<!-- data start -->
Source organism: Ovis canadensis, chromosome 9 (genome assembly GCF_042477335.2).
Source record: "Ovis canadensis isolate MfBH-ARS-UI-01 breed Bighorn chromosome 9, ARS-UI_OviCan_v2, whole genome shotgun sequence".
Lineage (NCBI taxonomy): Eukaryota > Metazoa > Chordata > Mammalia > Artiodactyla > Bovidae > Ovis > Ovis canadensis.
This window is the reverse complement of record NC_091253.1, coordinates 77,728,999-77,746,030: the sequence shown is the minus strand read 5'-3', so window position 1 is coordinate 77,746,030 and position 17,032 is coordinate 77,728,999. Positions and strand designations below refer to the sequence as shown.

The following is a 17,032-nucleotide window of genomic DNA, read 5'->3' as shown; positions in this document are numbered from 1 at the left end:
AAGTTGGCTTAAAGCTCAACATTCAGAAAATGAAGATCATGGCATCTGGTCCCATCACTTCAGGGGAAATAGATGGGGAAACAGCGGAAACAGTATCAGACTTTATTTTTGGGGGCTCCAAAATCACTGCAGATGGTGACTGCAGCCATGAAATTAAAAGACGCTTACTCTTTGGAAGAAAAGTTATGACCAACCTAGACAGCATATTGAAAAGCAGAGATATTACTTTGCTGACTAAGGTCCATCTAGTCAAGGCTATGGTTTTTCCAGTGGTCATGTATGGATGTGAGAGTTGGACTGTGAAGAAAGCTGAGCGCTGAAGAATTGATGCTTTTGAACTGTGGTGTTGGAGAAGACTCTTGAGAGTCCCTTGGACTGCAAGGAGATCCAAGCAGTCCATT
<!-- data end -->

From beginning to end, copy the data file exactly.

Source organism: Ovis canadensis, chromosome 9 (genome assembly GCF_042477335.2).
Source record: "Ovis canadensis isolate MfBH-ARS-UI-01 breed Bighorn chromosome 9, ARS-UI_OviCan_v2, whole genome shotgun sequence".
Lineage (NCBI taxonomy): Eukaryota > Metazoa > Chordata > Mammalia > Artiodactyla > Bovidae > Ovis > Ovis canadensis.
This window is the reverse complement of record NC_091253.1, coordinates 77,728,999-77,746,030: the sequence shown is the minus strand read 5'-3', so window position 1 is coordinate 77,746,030 and position 17,032 is coordinate 77,728,999. Positions and strand designations below refer to the sequence as shown.

The following is a 17,032-nucleotide window of genomic DNA, read 5'->3' as shown; positions in this document are numbered from 1 at the left end:
AAGTTGGCTTAAAGCTCAACATTCAGAAAATGAAGATCATGGCATCTGGTCCCATCACTTCAGGGGAAATAGATGGGGAAACAGCGGAAACAGTATCAGACTTTATTTTTGGGGGCTCCAAAATCACTGCAGATGGTGACTGCAGCCATGAAATTAAAAGACGCTTACTCTTTGGAAGAAAAGTTATGACCAACCTAGACAGCATATTGAAAAGCAGAGATATTACTTTGCTGACTAAGGTCCATCTAGTCAAGGCTATGGTTTTTCCAGTGGTCATGTATGGATGTGAGAGTTGGACTGTGAAGAAAGCTGAGCGCTGAAGAATTGATGCTTTTGAACTGTGGTGTTGGAGAAGACTCTTGAGAGTCCCTTGGACTGCAAGGAGATCCAAGCAGTCCATT